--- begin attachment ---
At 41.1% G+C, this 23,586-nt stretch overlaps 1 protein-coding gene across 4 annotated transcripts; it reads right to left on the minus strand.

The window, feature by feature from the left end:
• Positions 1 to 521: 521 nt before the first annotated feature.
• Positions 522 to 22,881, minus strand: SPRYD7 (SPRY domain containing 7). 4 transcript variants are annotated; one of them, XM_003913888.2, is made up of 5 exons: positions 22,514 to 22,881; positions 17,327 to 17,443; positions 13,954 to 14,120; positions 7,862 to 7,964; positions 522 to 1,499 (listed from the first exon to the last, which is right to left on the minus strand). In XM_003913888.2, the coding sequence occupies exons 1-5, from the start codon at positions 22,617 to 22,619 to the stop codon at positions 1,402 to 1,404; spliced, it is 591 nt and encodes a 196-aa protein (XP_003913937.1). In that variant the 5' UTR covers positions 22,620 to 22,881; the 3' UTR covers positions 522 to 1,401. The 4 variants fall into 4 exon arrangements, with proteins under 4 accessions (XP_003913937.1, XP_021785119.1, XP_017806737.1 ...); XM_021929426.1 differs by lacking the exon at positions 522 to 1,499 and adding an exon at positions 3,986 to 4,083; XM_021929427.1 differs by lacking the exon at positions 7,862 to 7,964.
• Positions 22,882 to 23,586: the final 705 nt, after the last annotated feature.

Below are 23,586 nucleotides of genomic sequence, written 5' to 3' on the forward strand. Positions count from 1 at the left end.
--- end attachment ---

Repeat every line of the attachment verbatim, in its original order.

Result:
At 41.1% G+C, this 23,586-nt stretch overlaps 1 protein-coding gene across 4 annotated transcripts; it reads right to left on the minus strand.

The window, feature by feature from the left end:
• Positions 1 to 521: 521 nt before the first annotated feature.
• Positions 522 to 22,881, minus strand: SPRYD7 (SPRY domain containing 7). 4 transcript variants are annotated; one of them, XM_003913888.2, is made up of 5 exons: positions 22,514 to 22,881; positions 17,327 to 17,443; positions 13,954 to 14,120; positions 7,862 to 7,964; positions 522 to 1,499 (listed from the first exon to the last, which is right to left on the minus strand). In XM_003913888.2, the coding sequence occupies exons 1-5, from the start codon at positions 22,617 to 22,619 to the stop codon at positions 1,402 to 1,404; spliced, it is 591 nt and encodes a 196-aa protein (XP_003913937.1). In that variant the 5' UTR covers positions 22,620 to 22,881; the 3' UTR covers positions 522 to 1,401. The 4 variants fall into 4 exon arrangements, with proteins under 4 accessions (XP_003913937.1, XP_021785119.1, XP_017806737.1 ...); XM_021929426.1 differs by lacking the exon at positions 522 to 1,499 and adding an exon at positions 3,986 to 4,083; XM_021929427.1 differs by lacking the exon at positions 7,862 to 7,964.
• Positions 22,882 to 23,586: the final 705 nt, after the last annotated feature.

Below are 23,586 nucleotides of genomic sequence, written 5' to 3' on the forward strand. Positions count from 1 at the left end.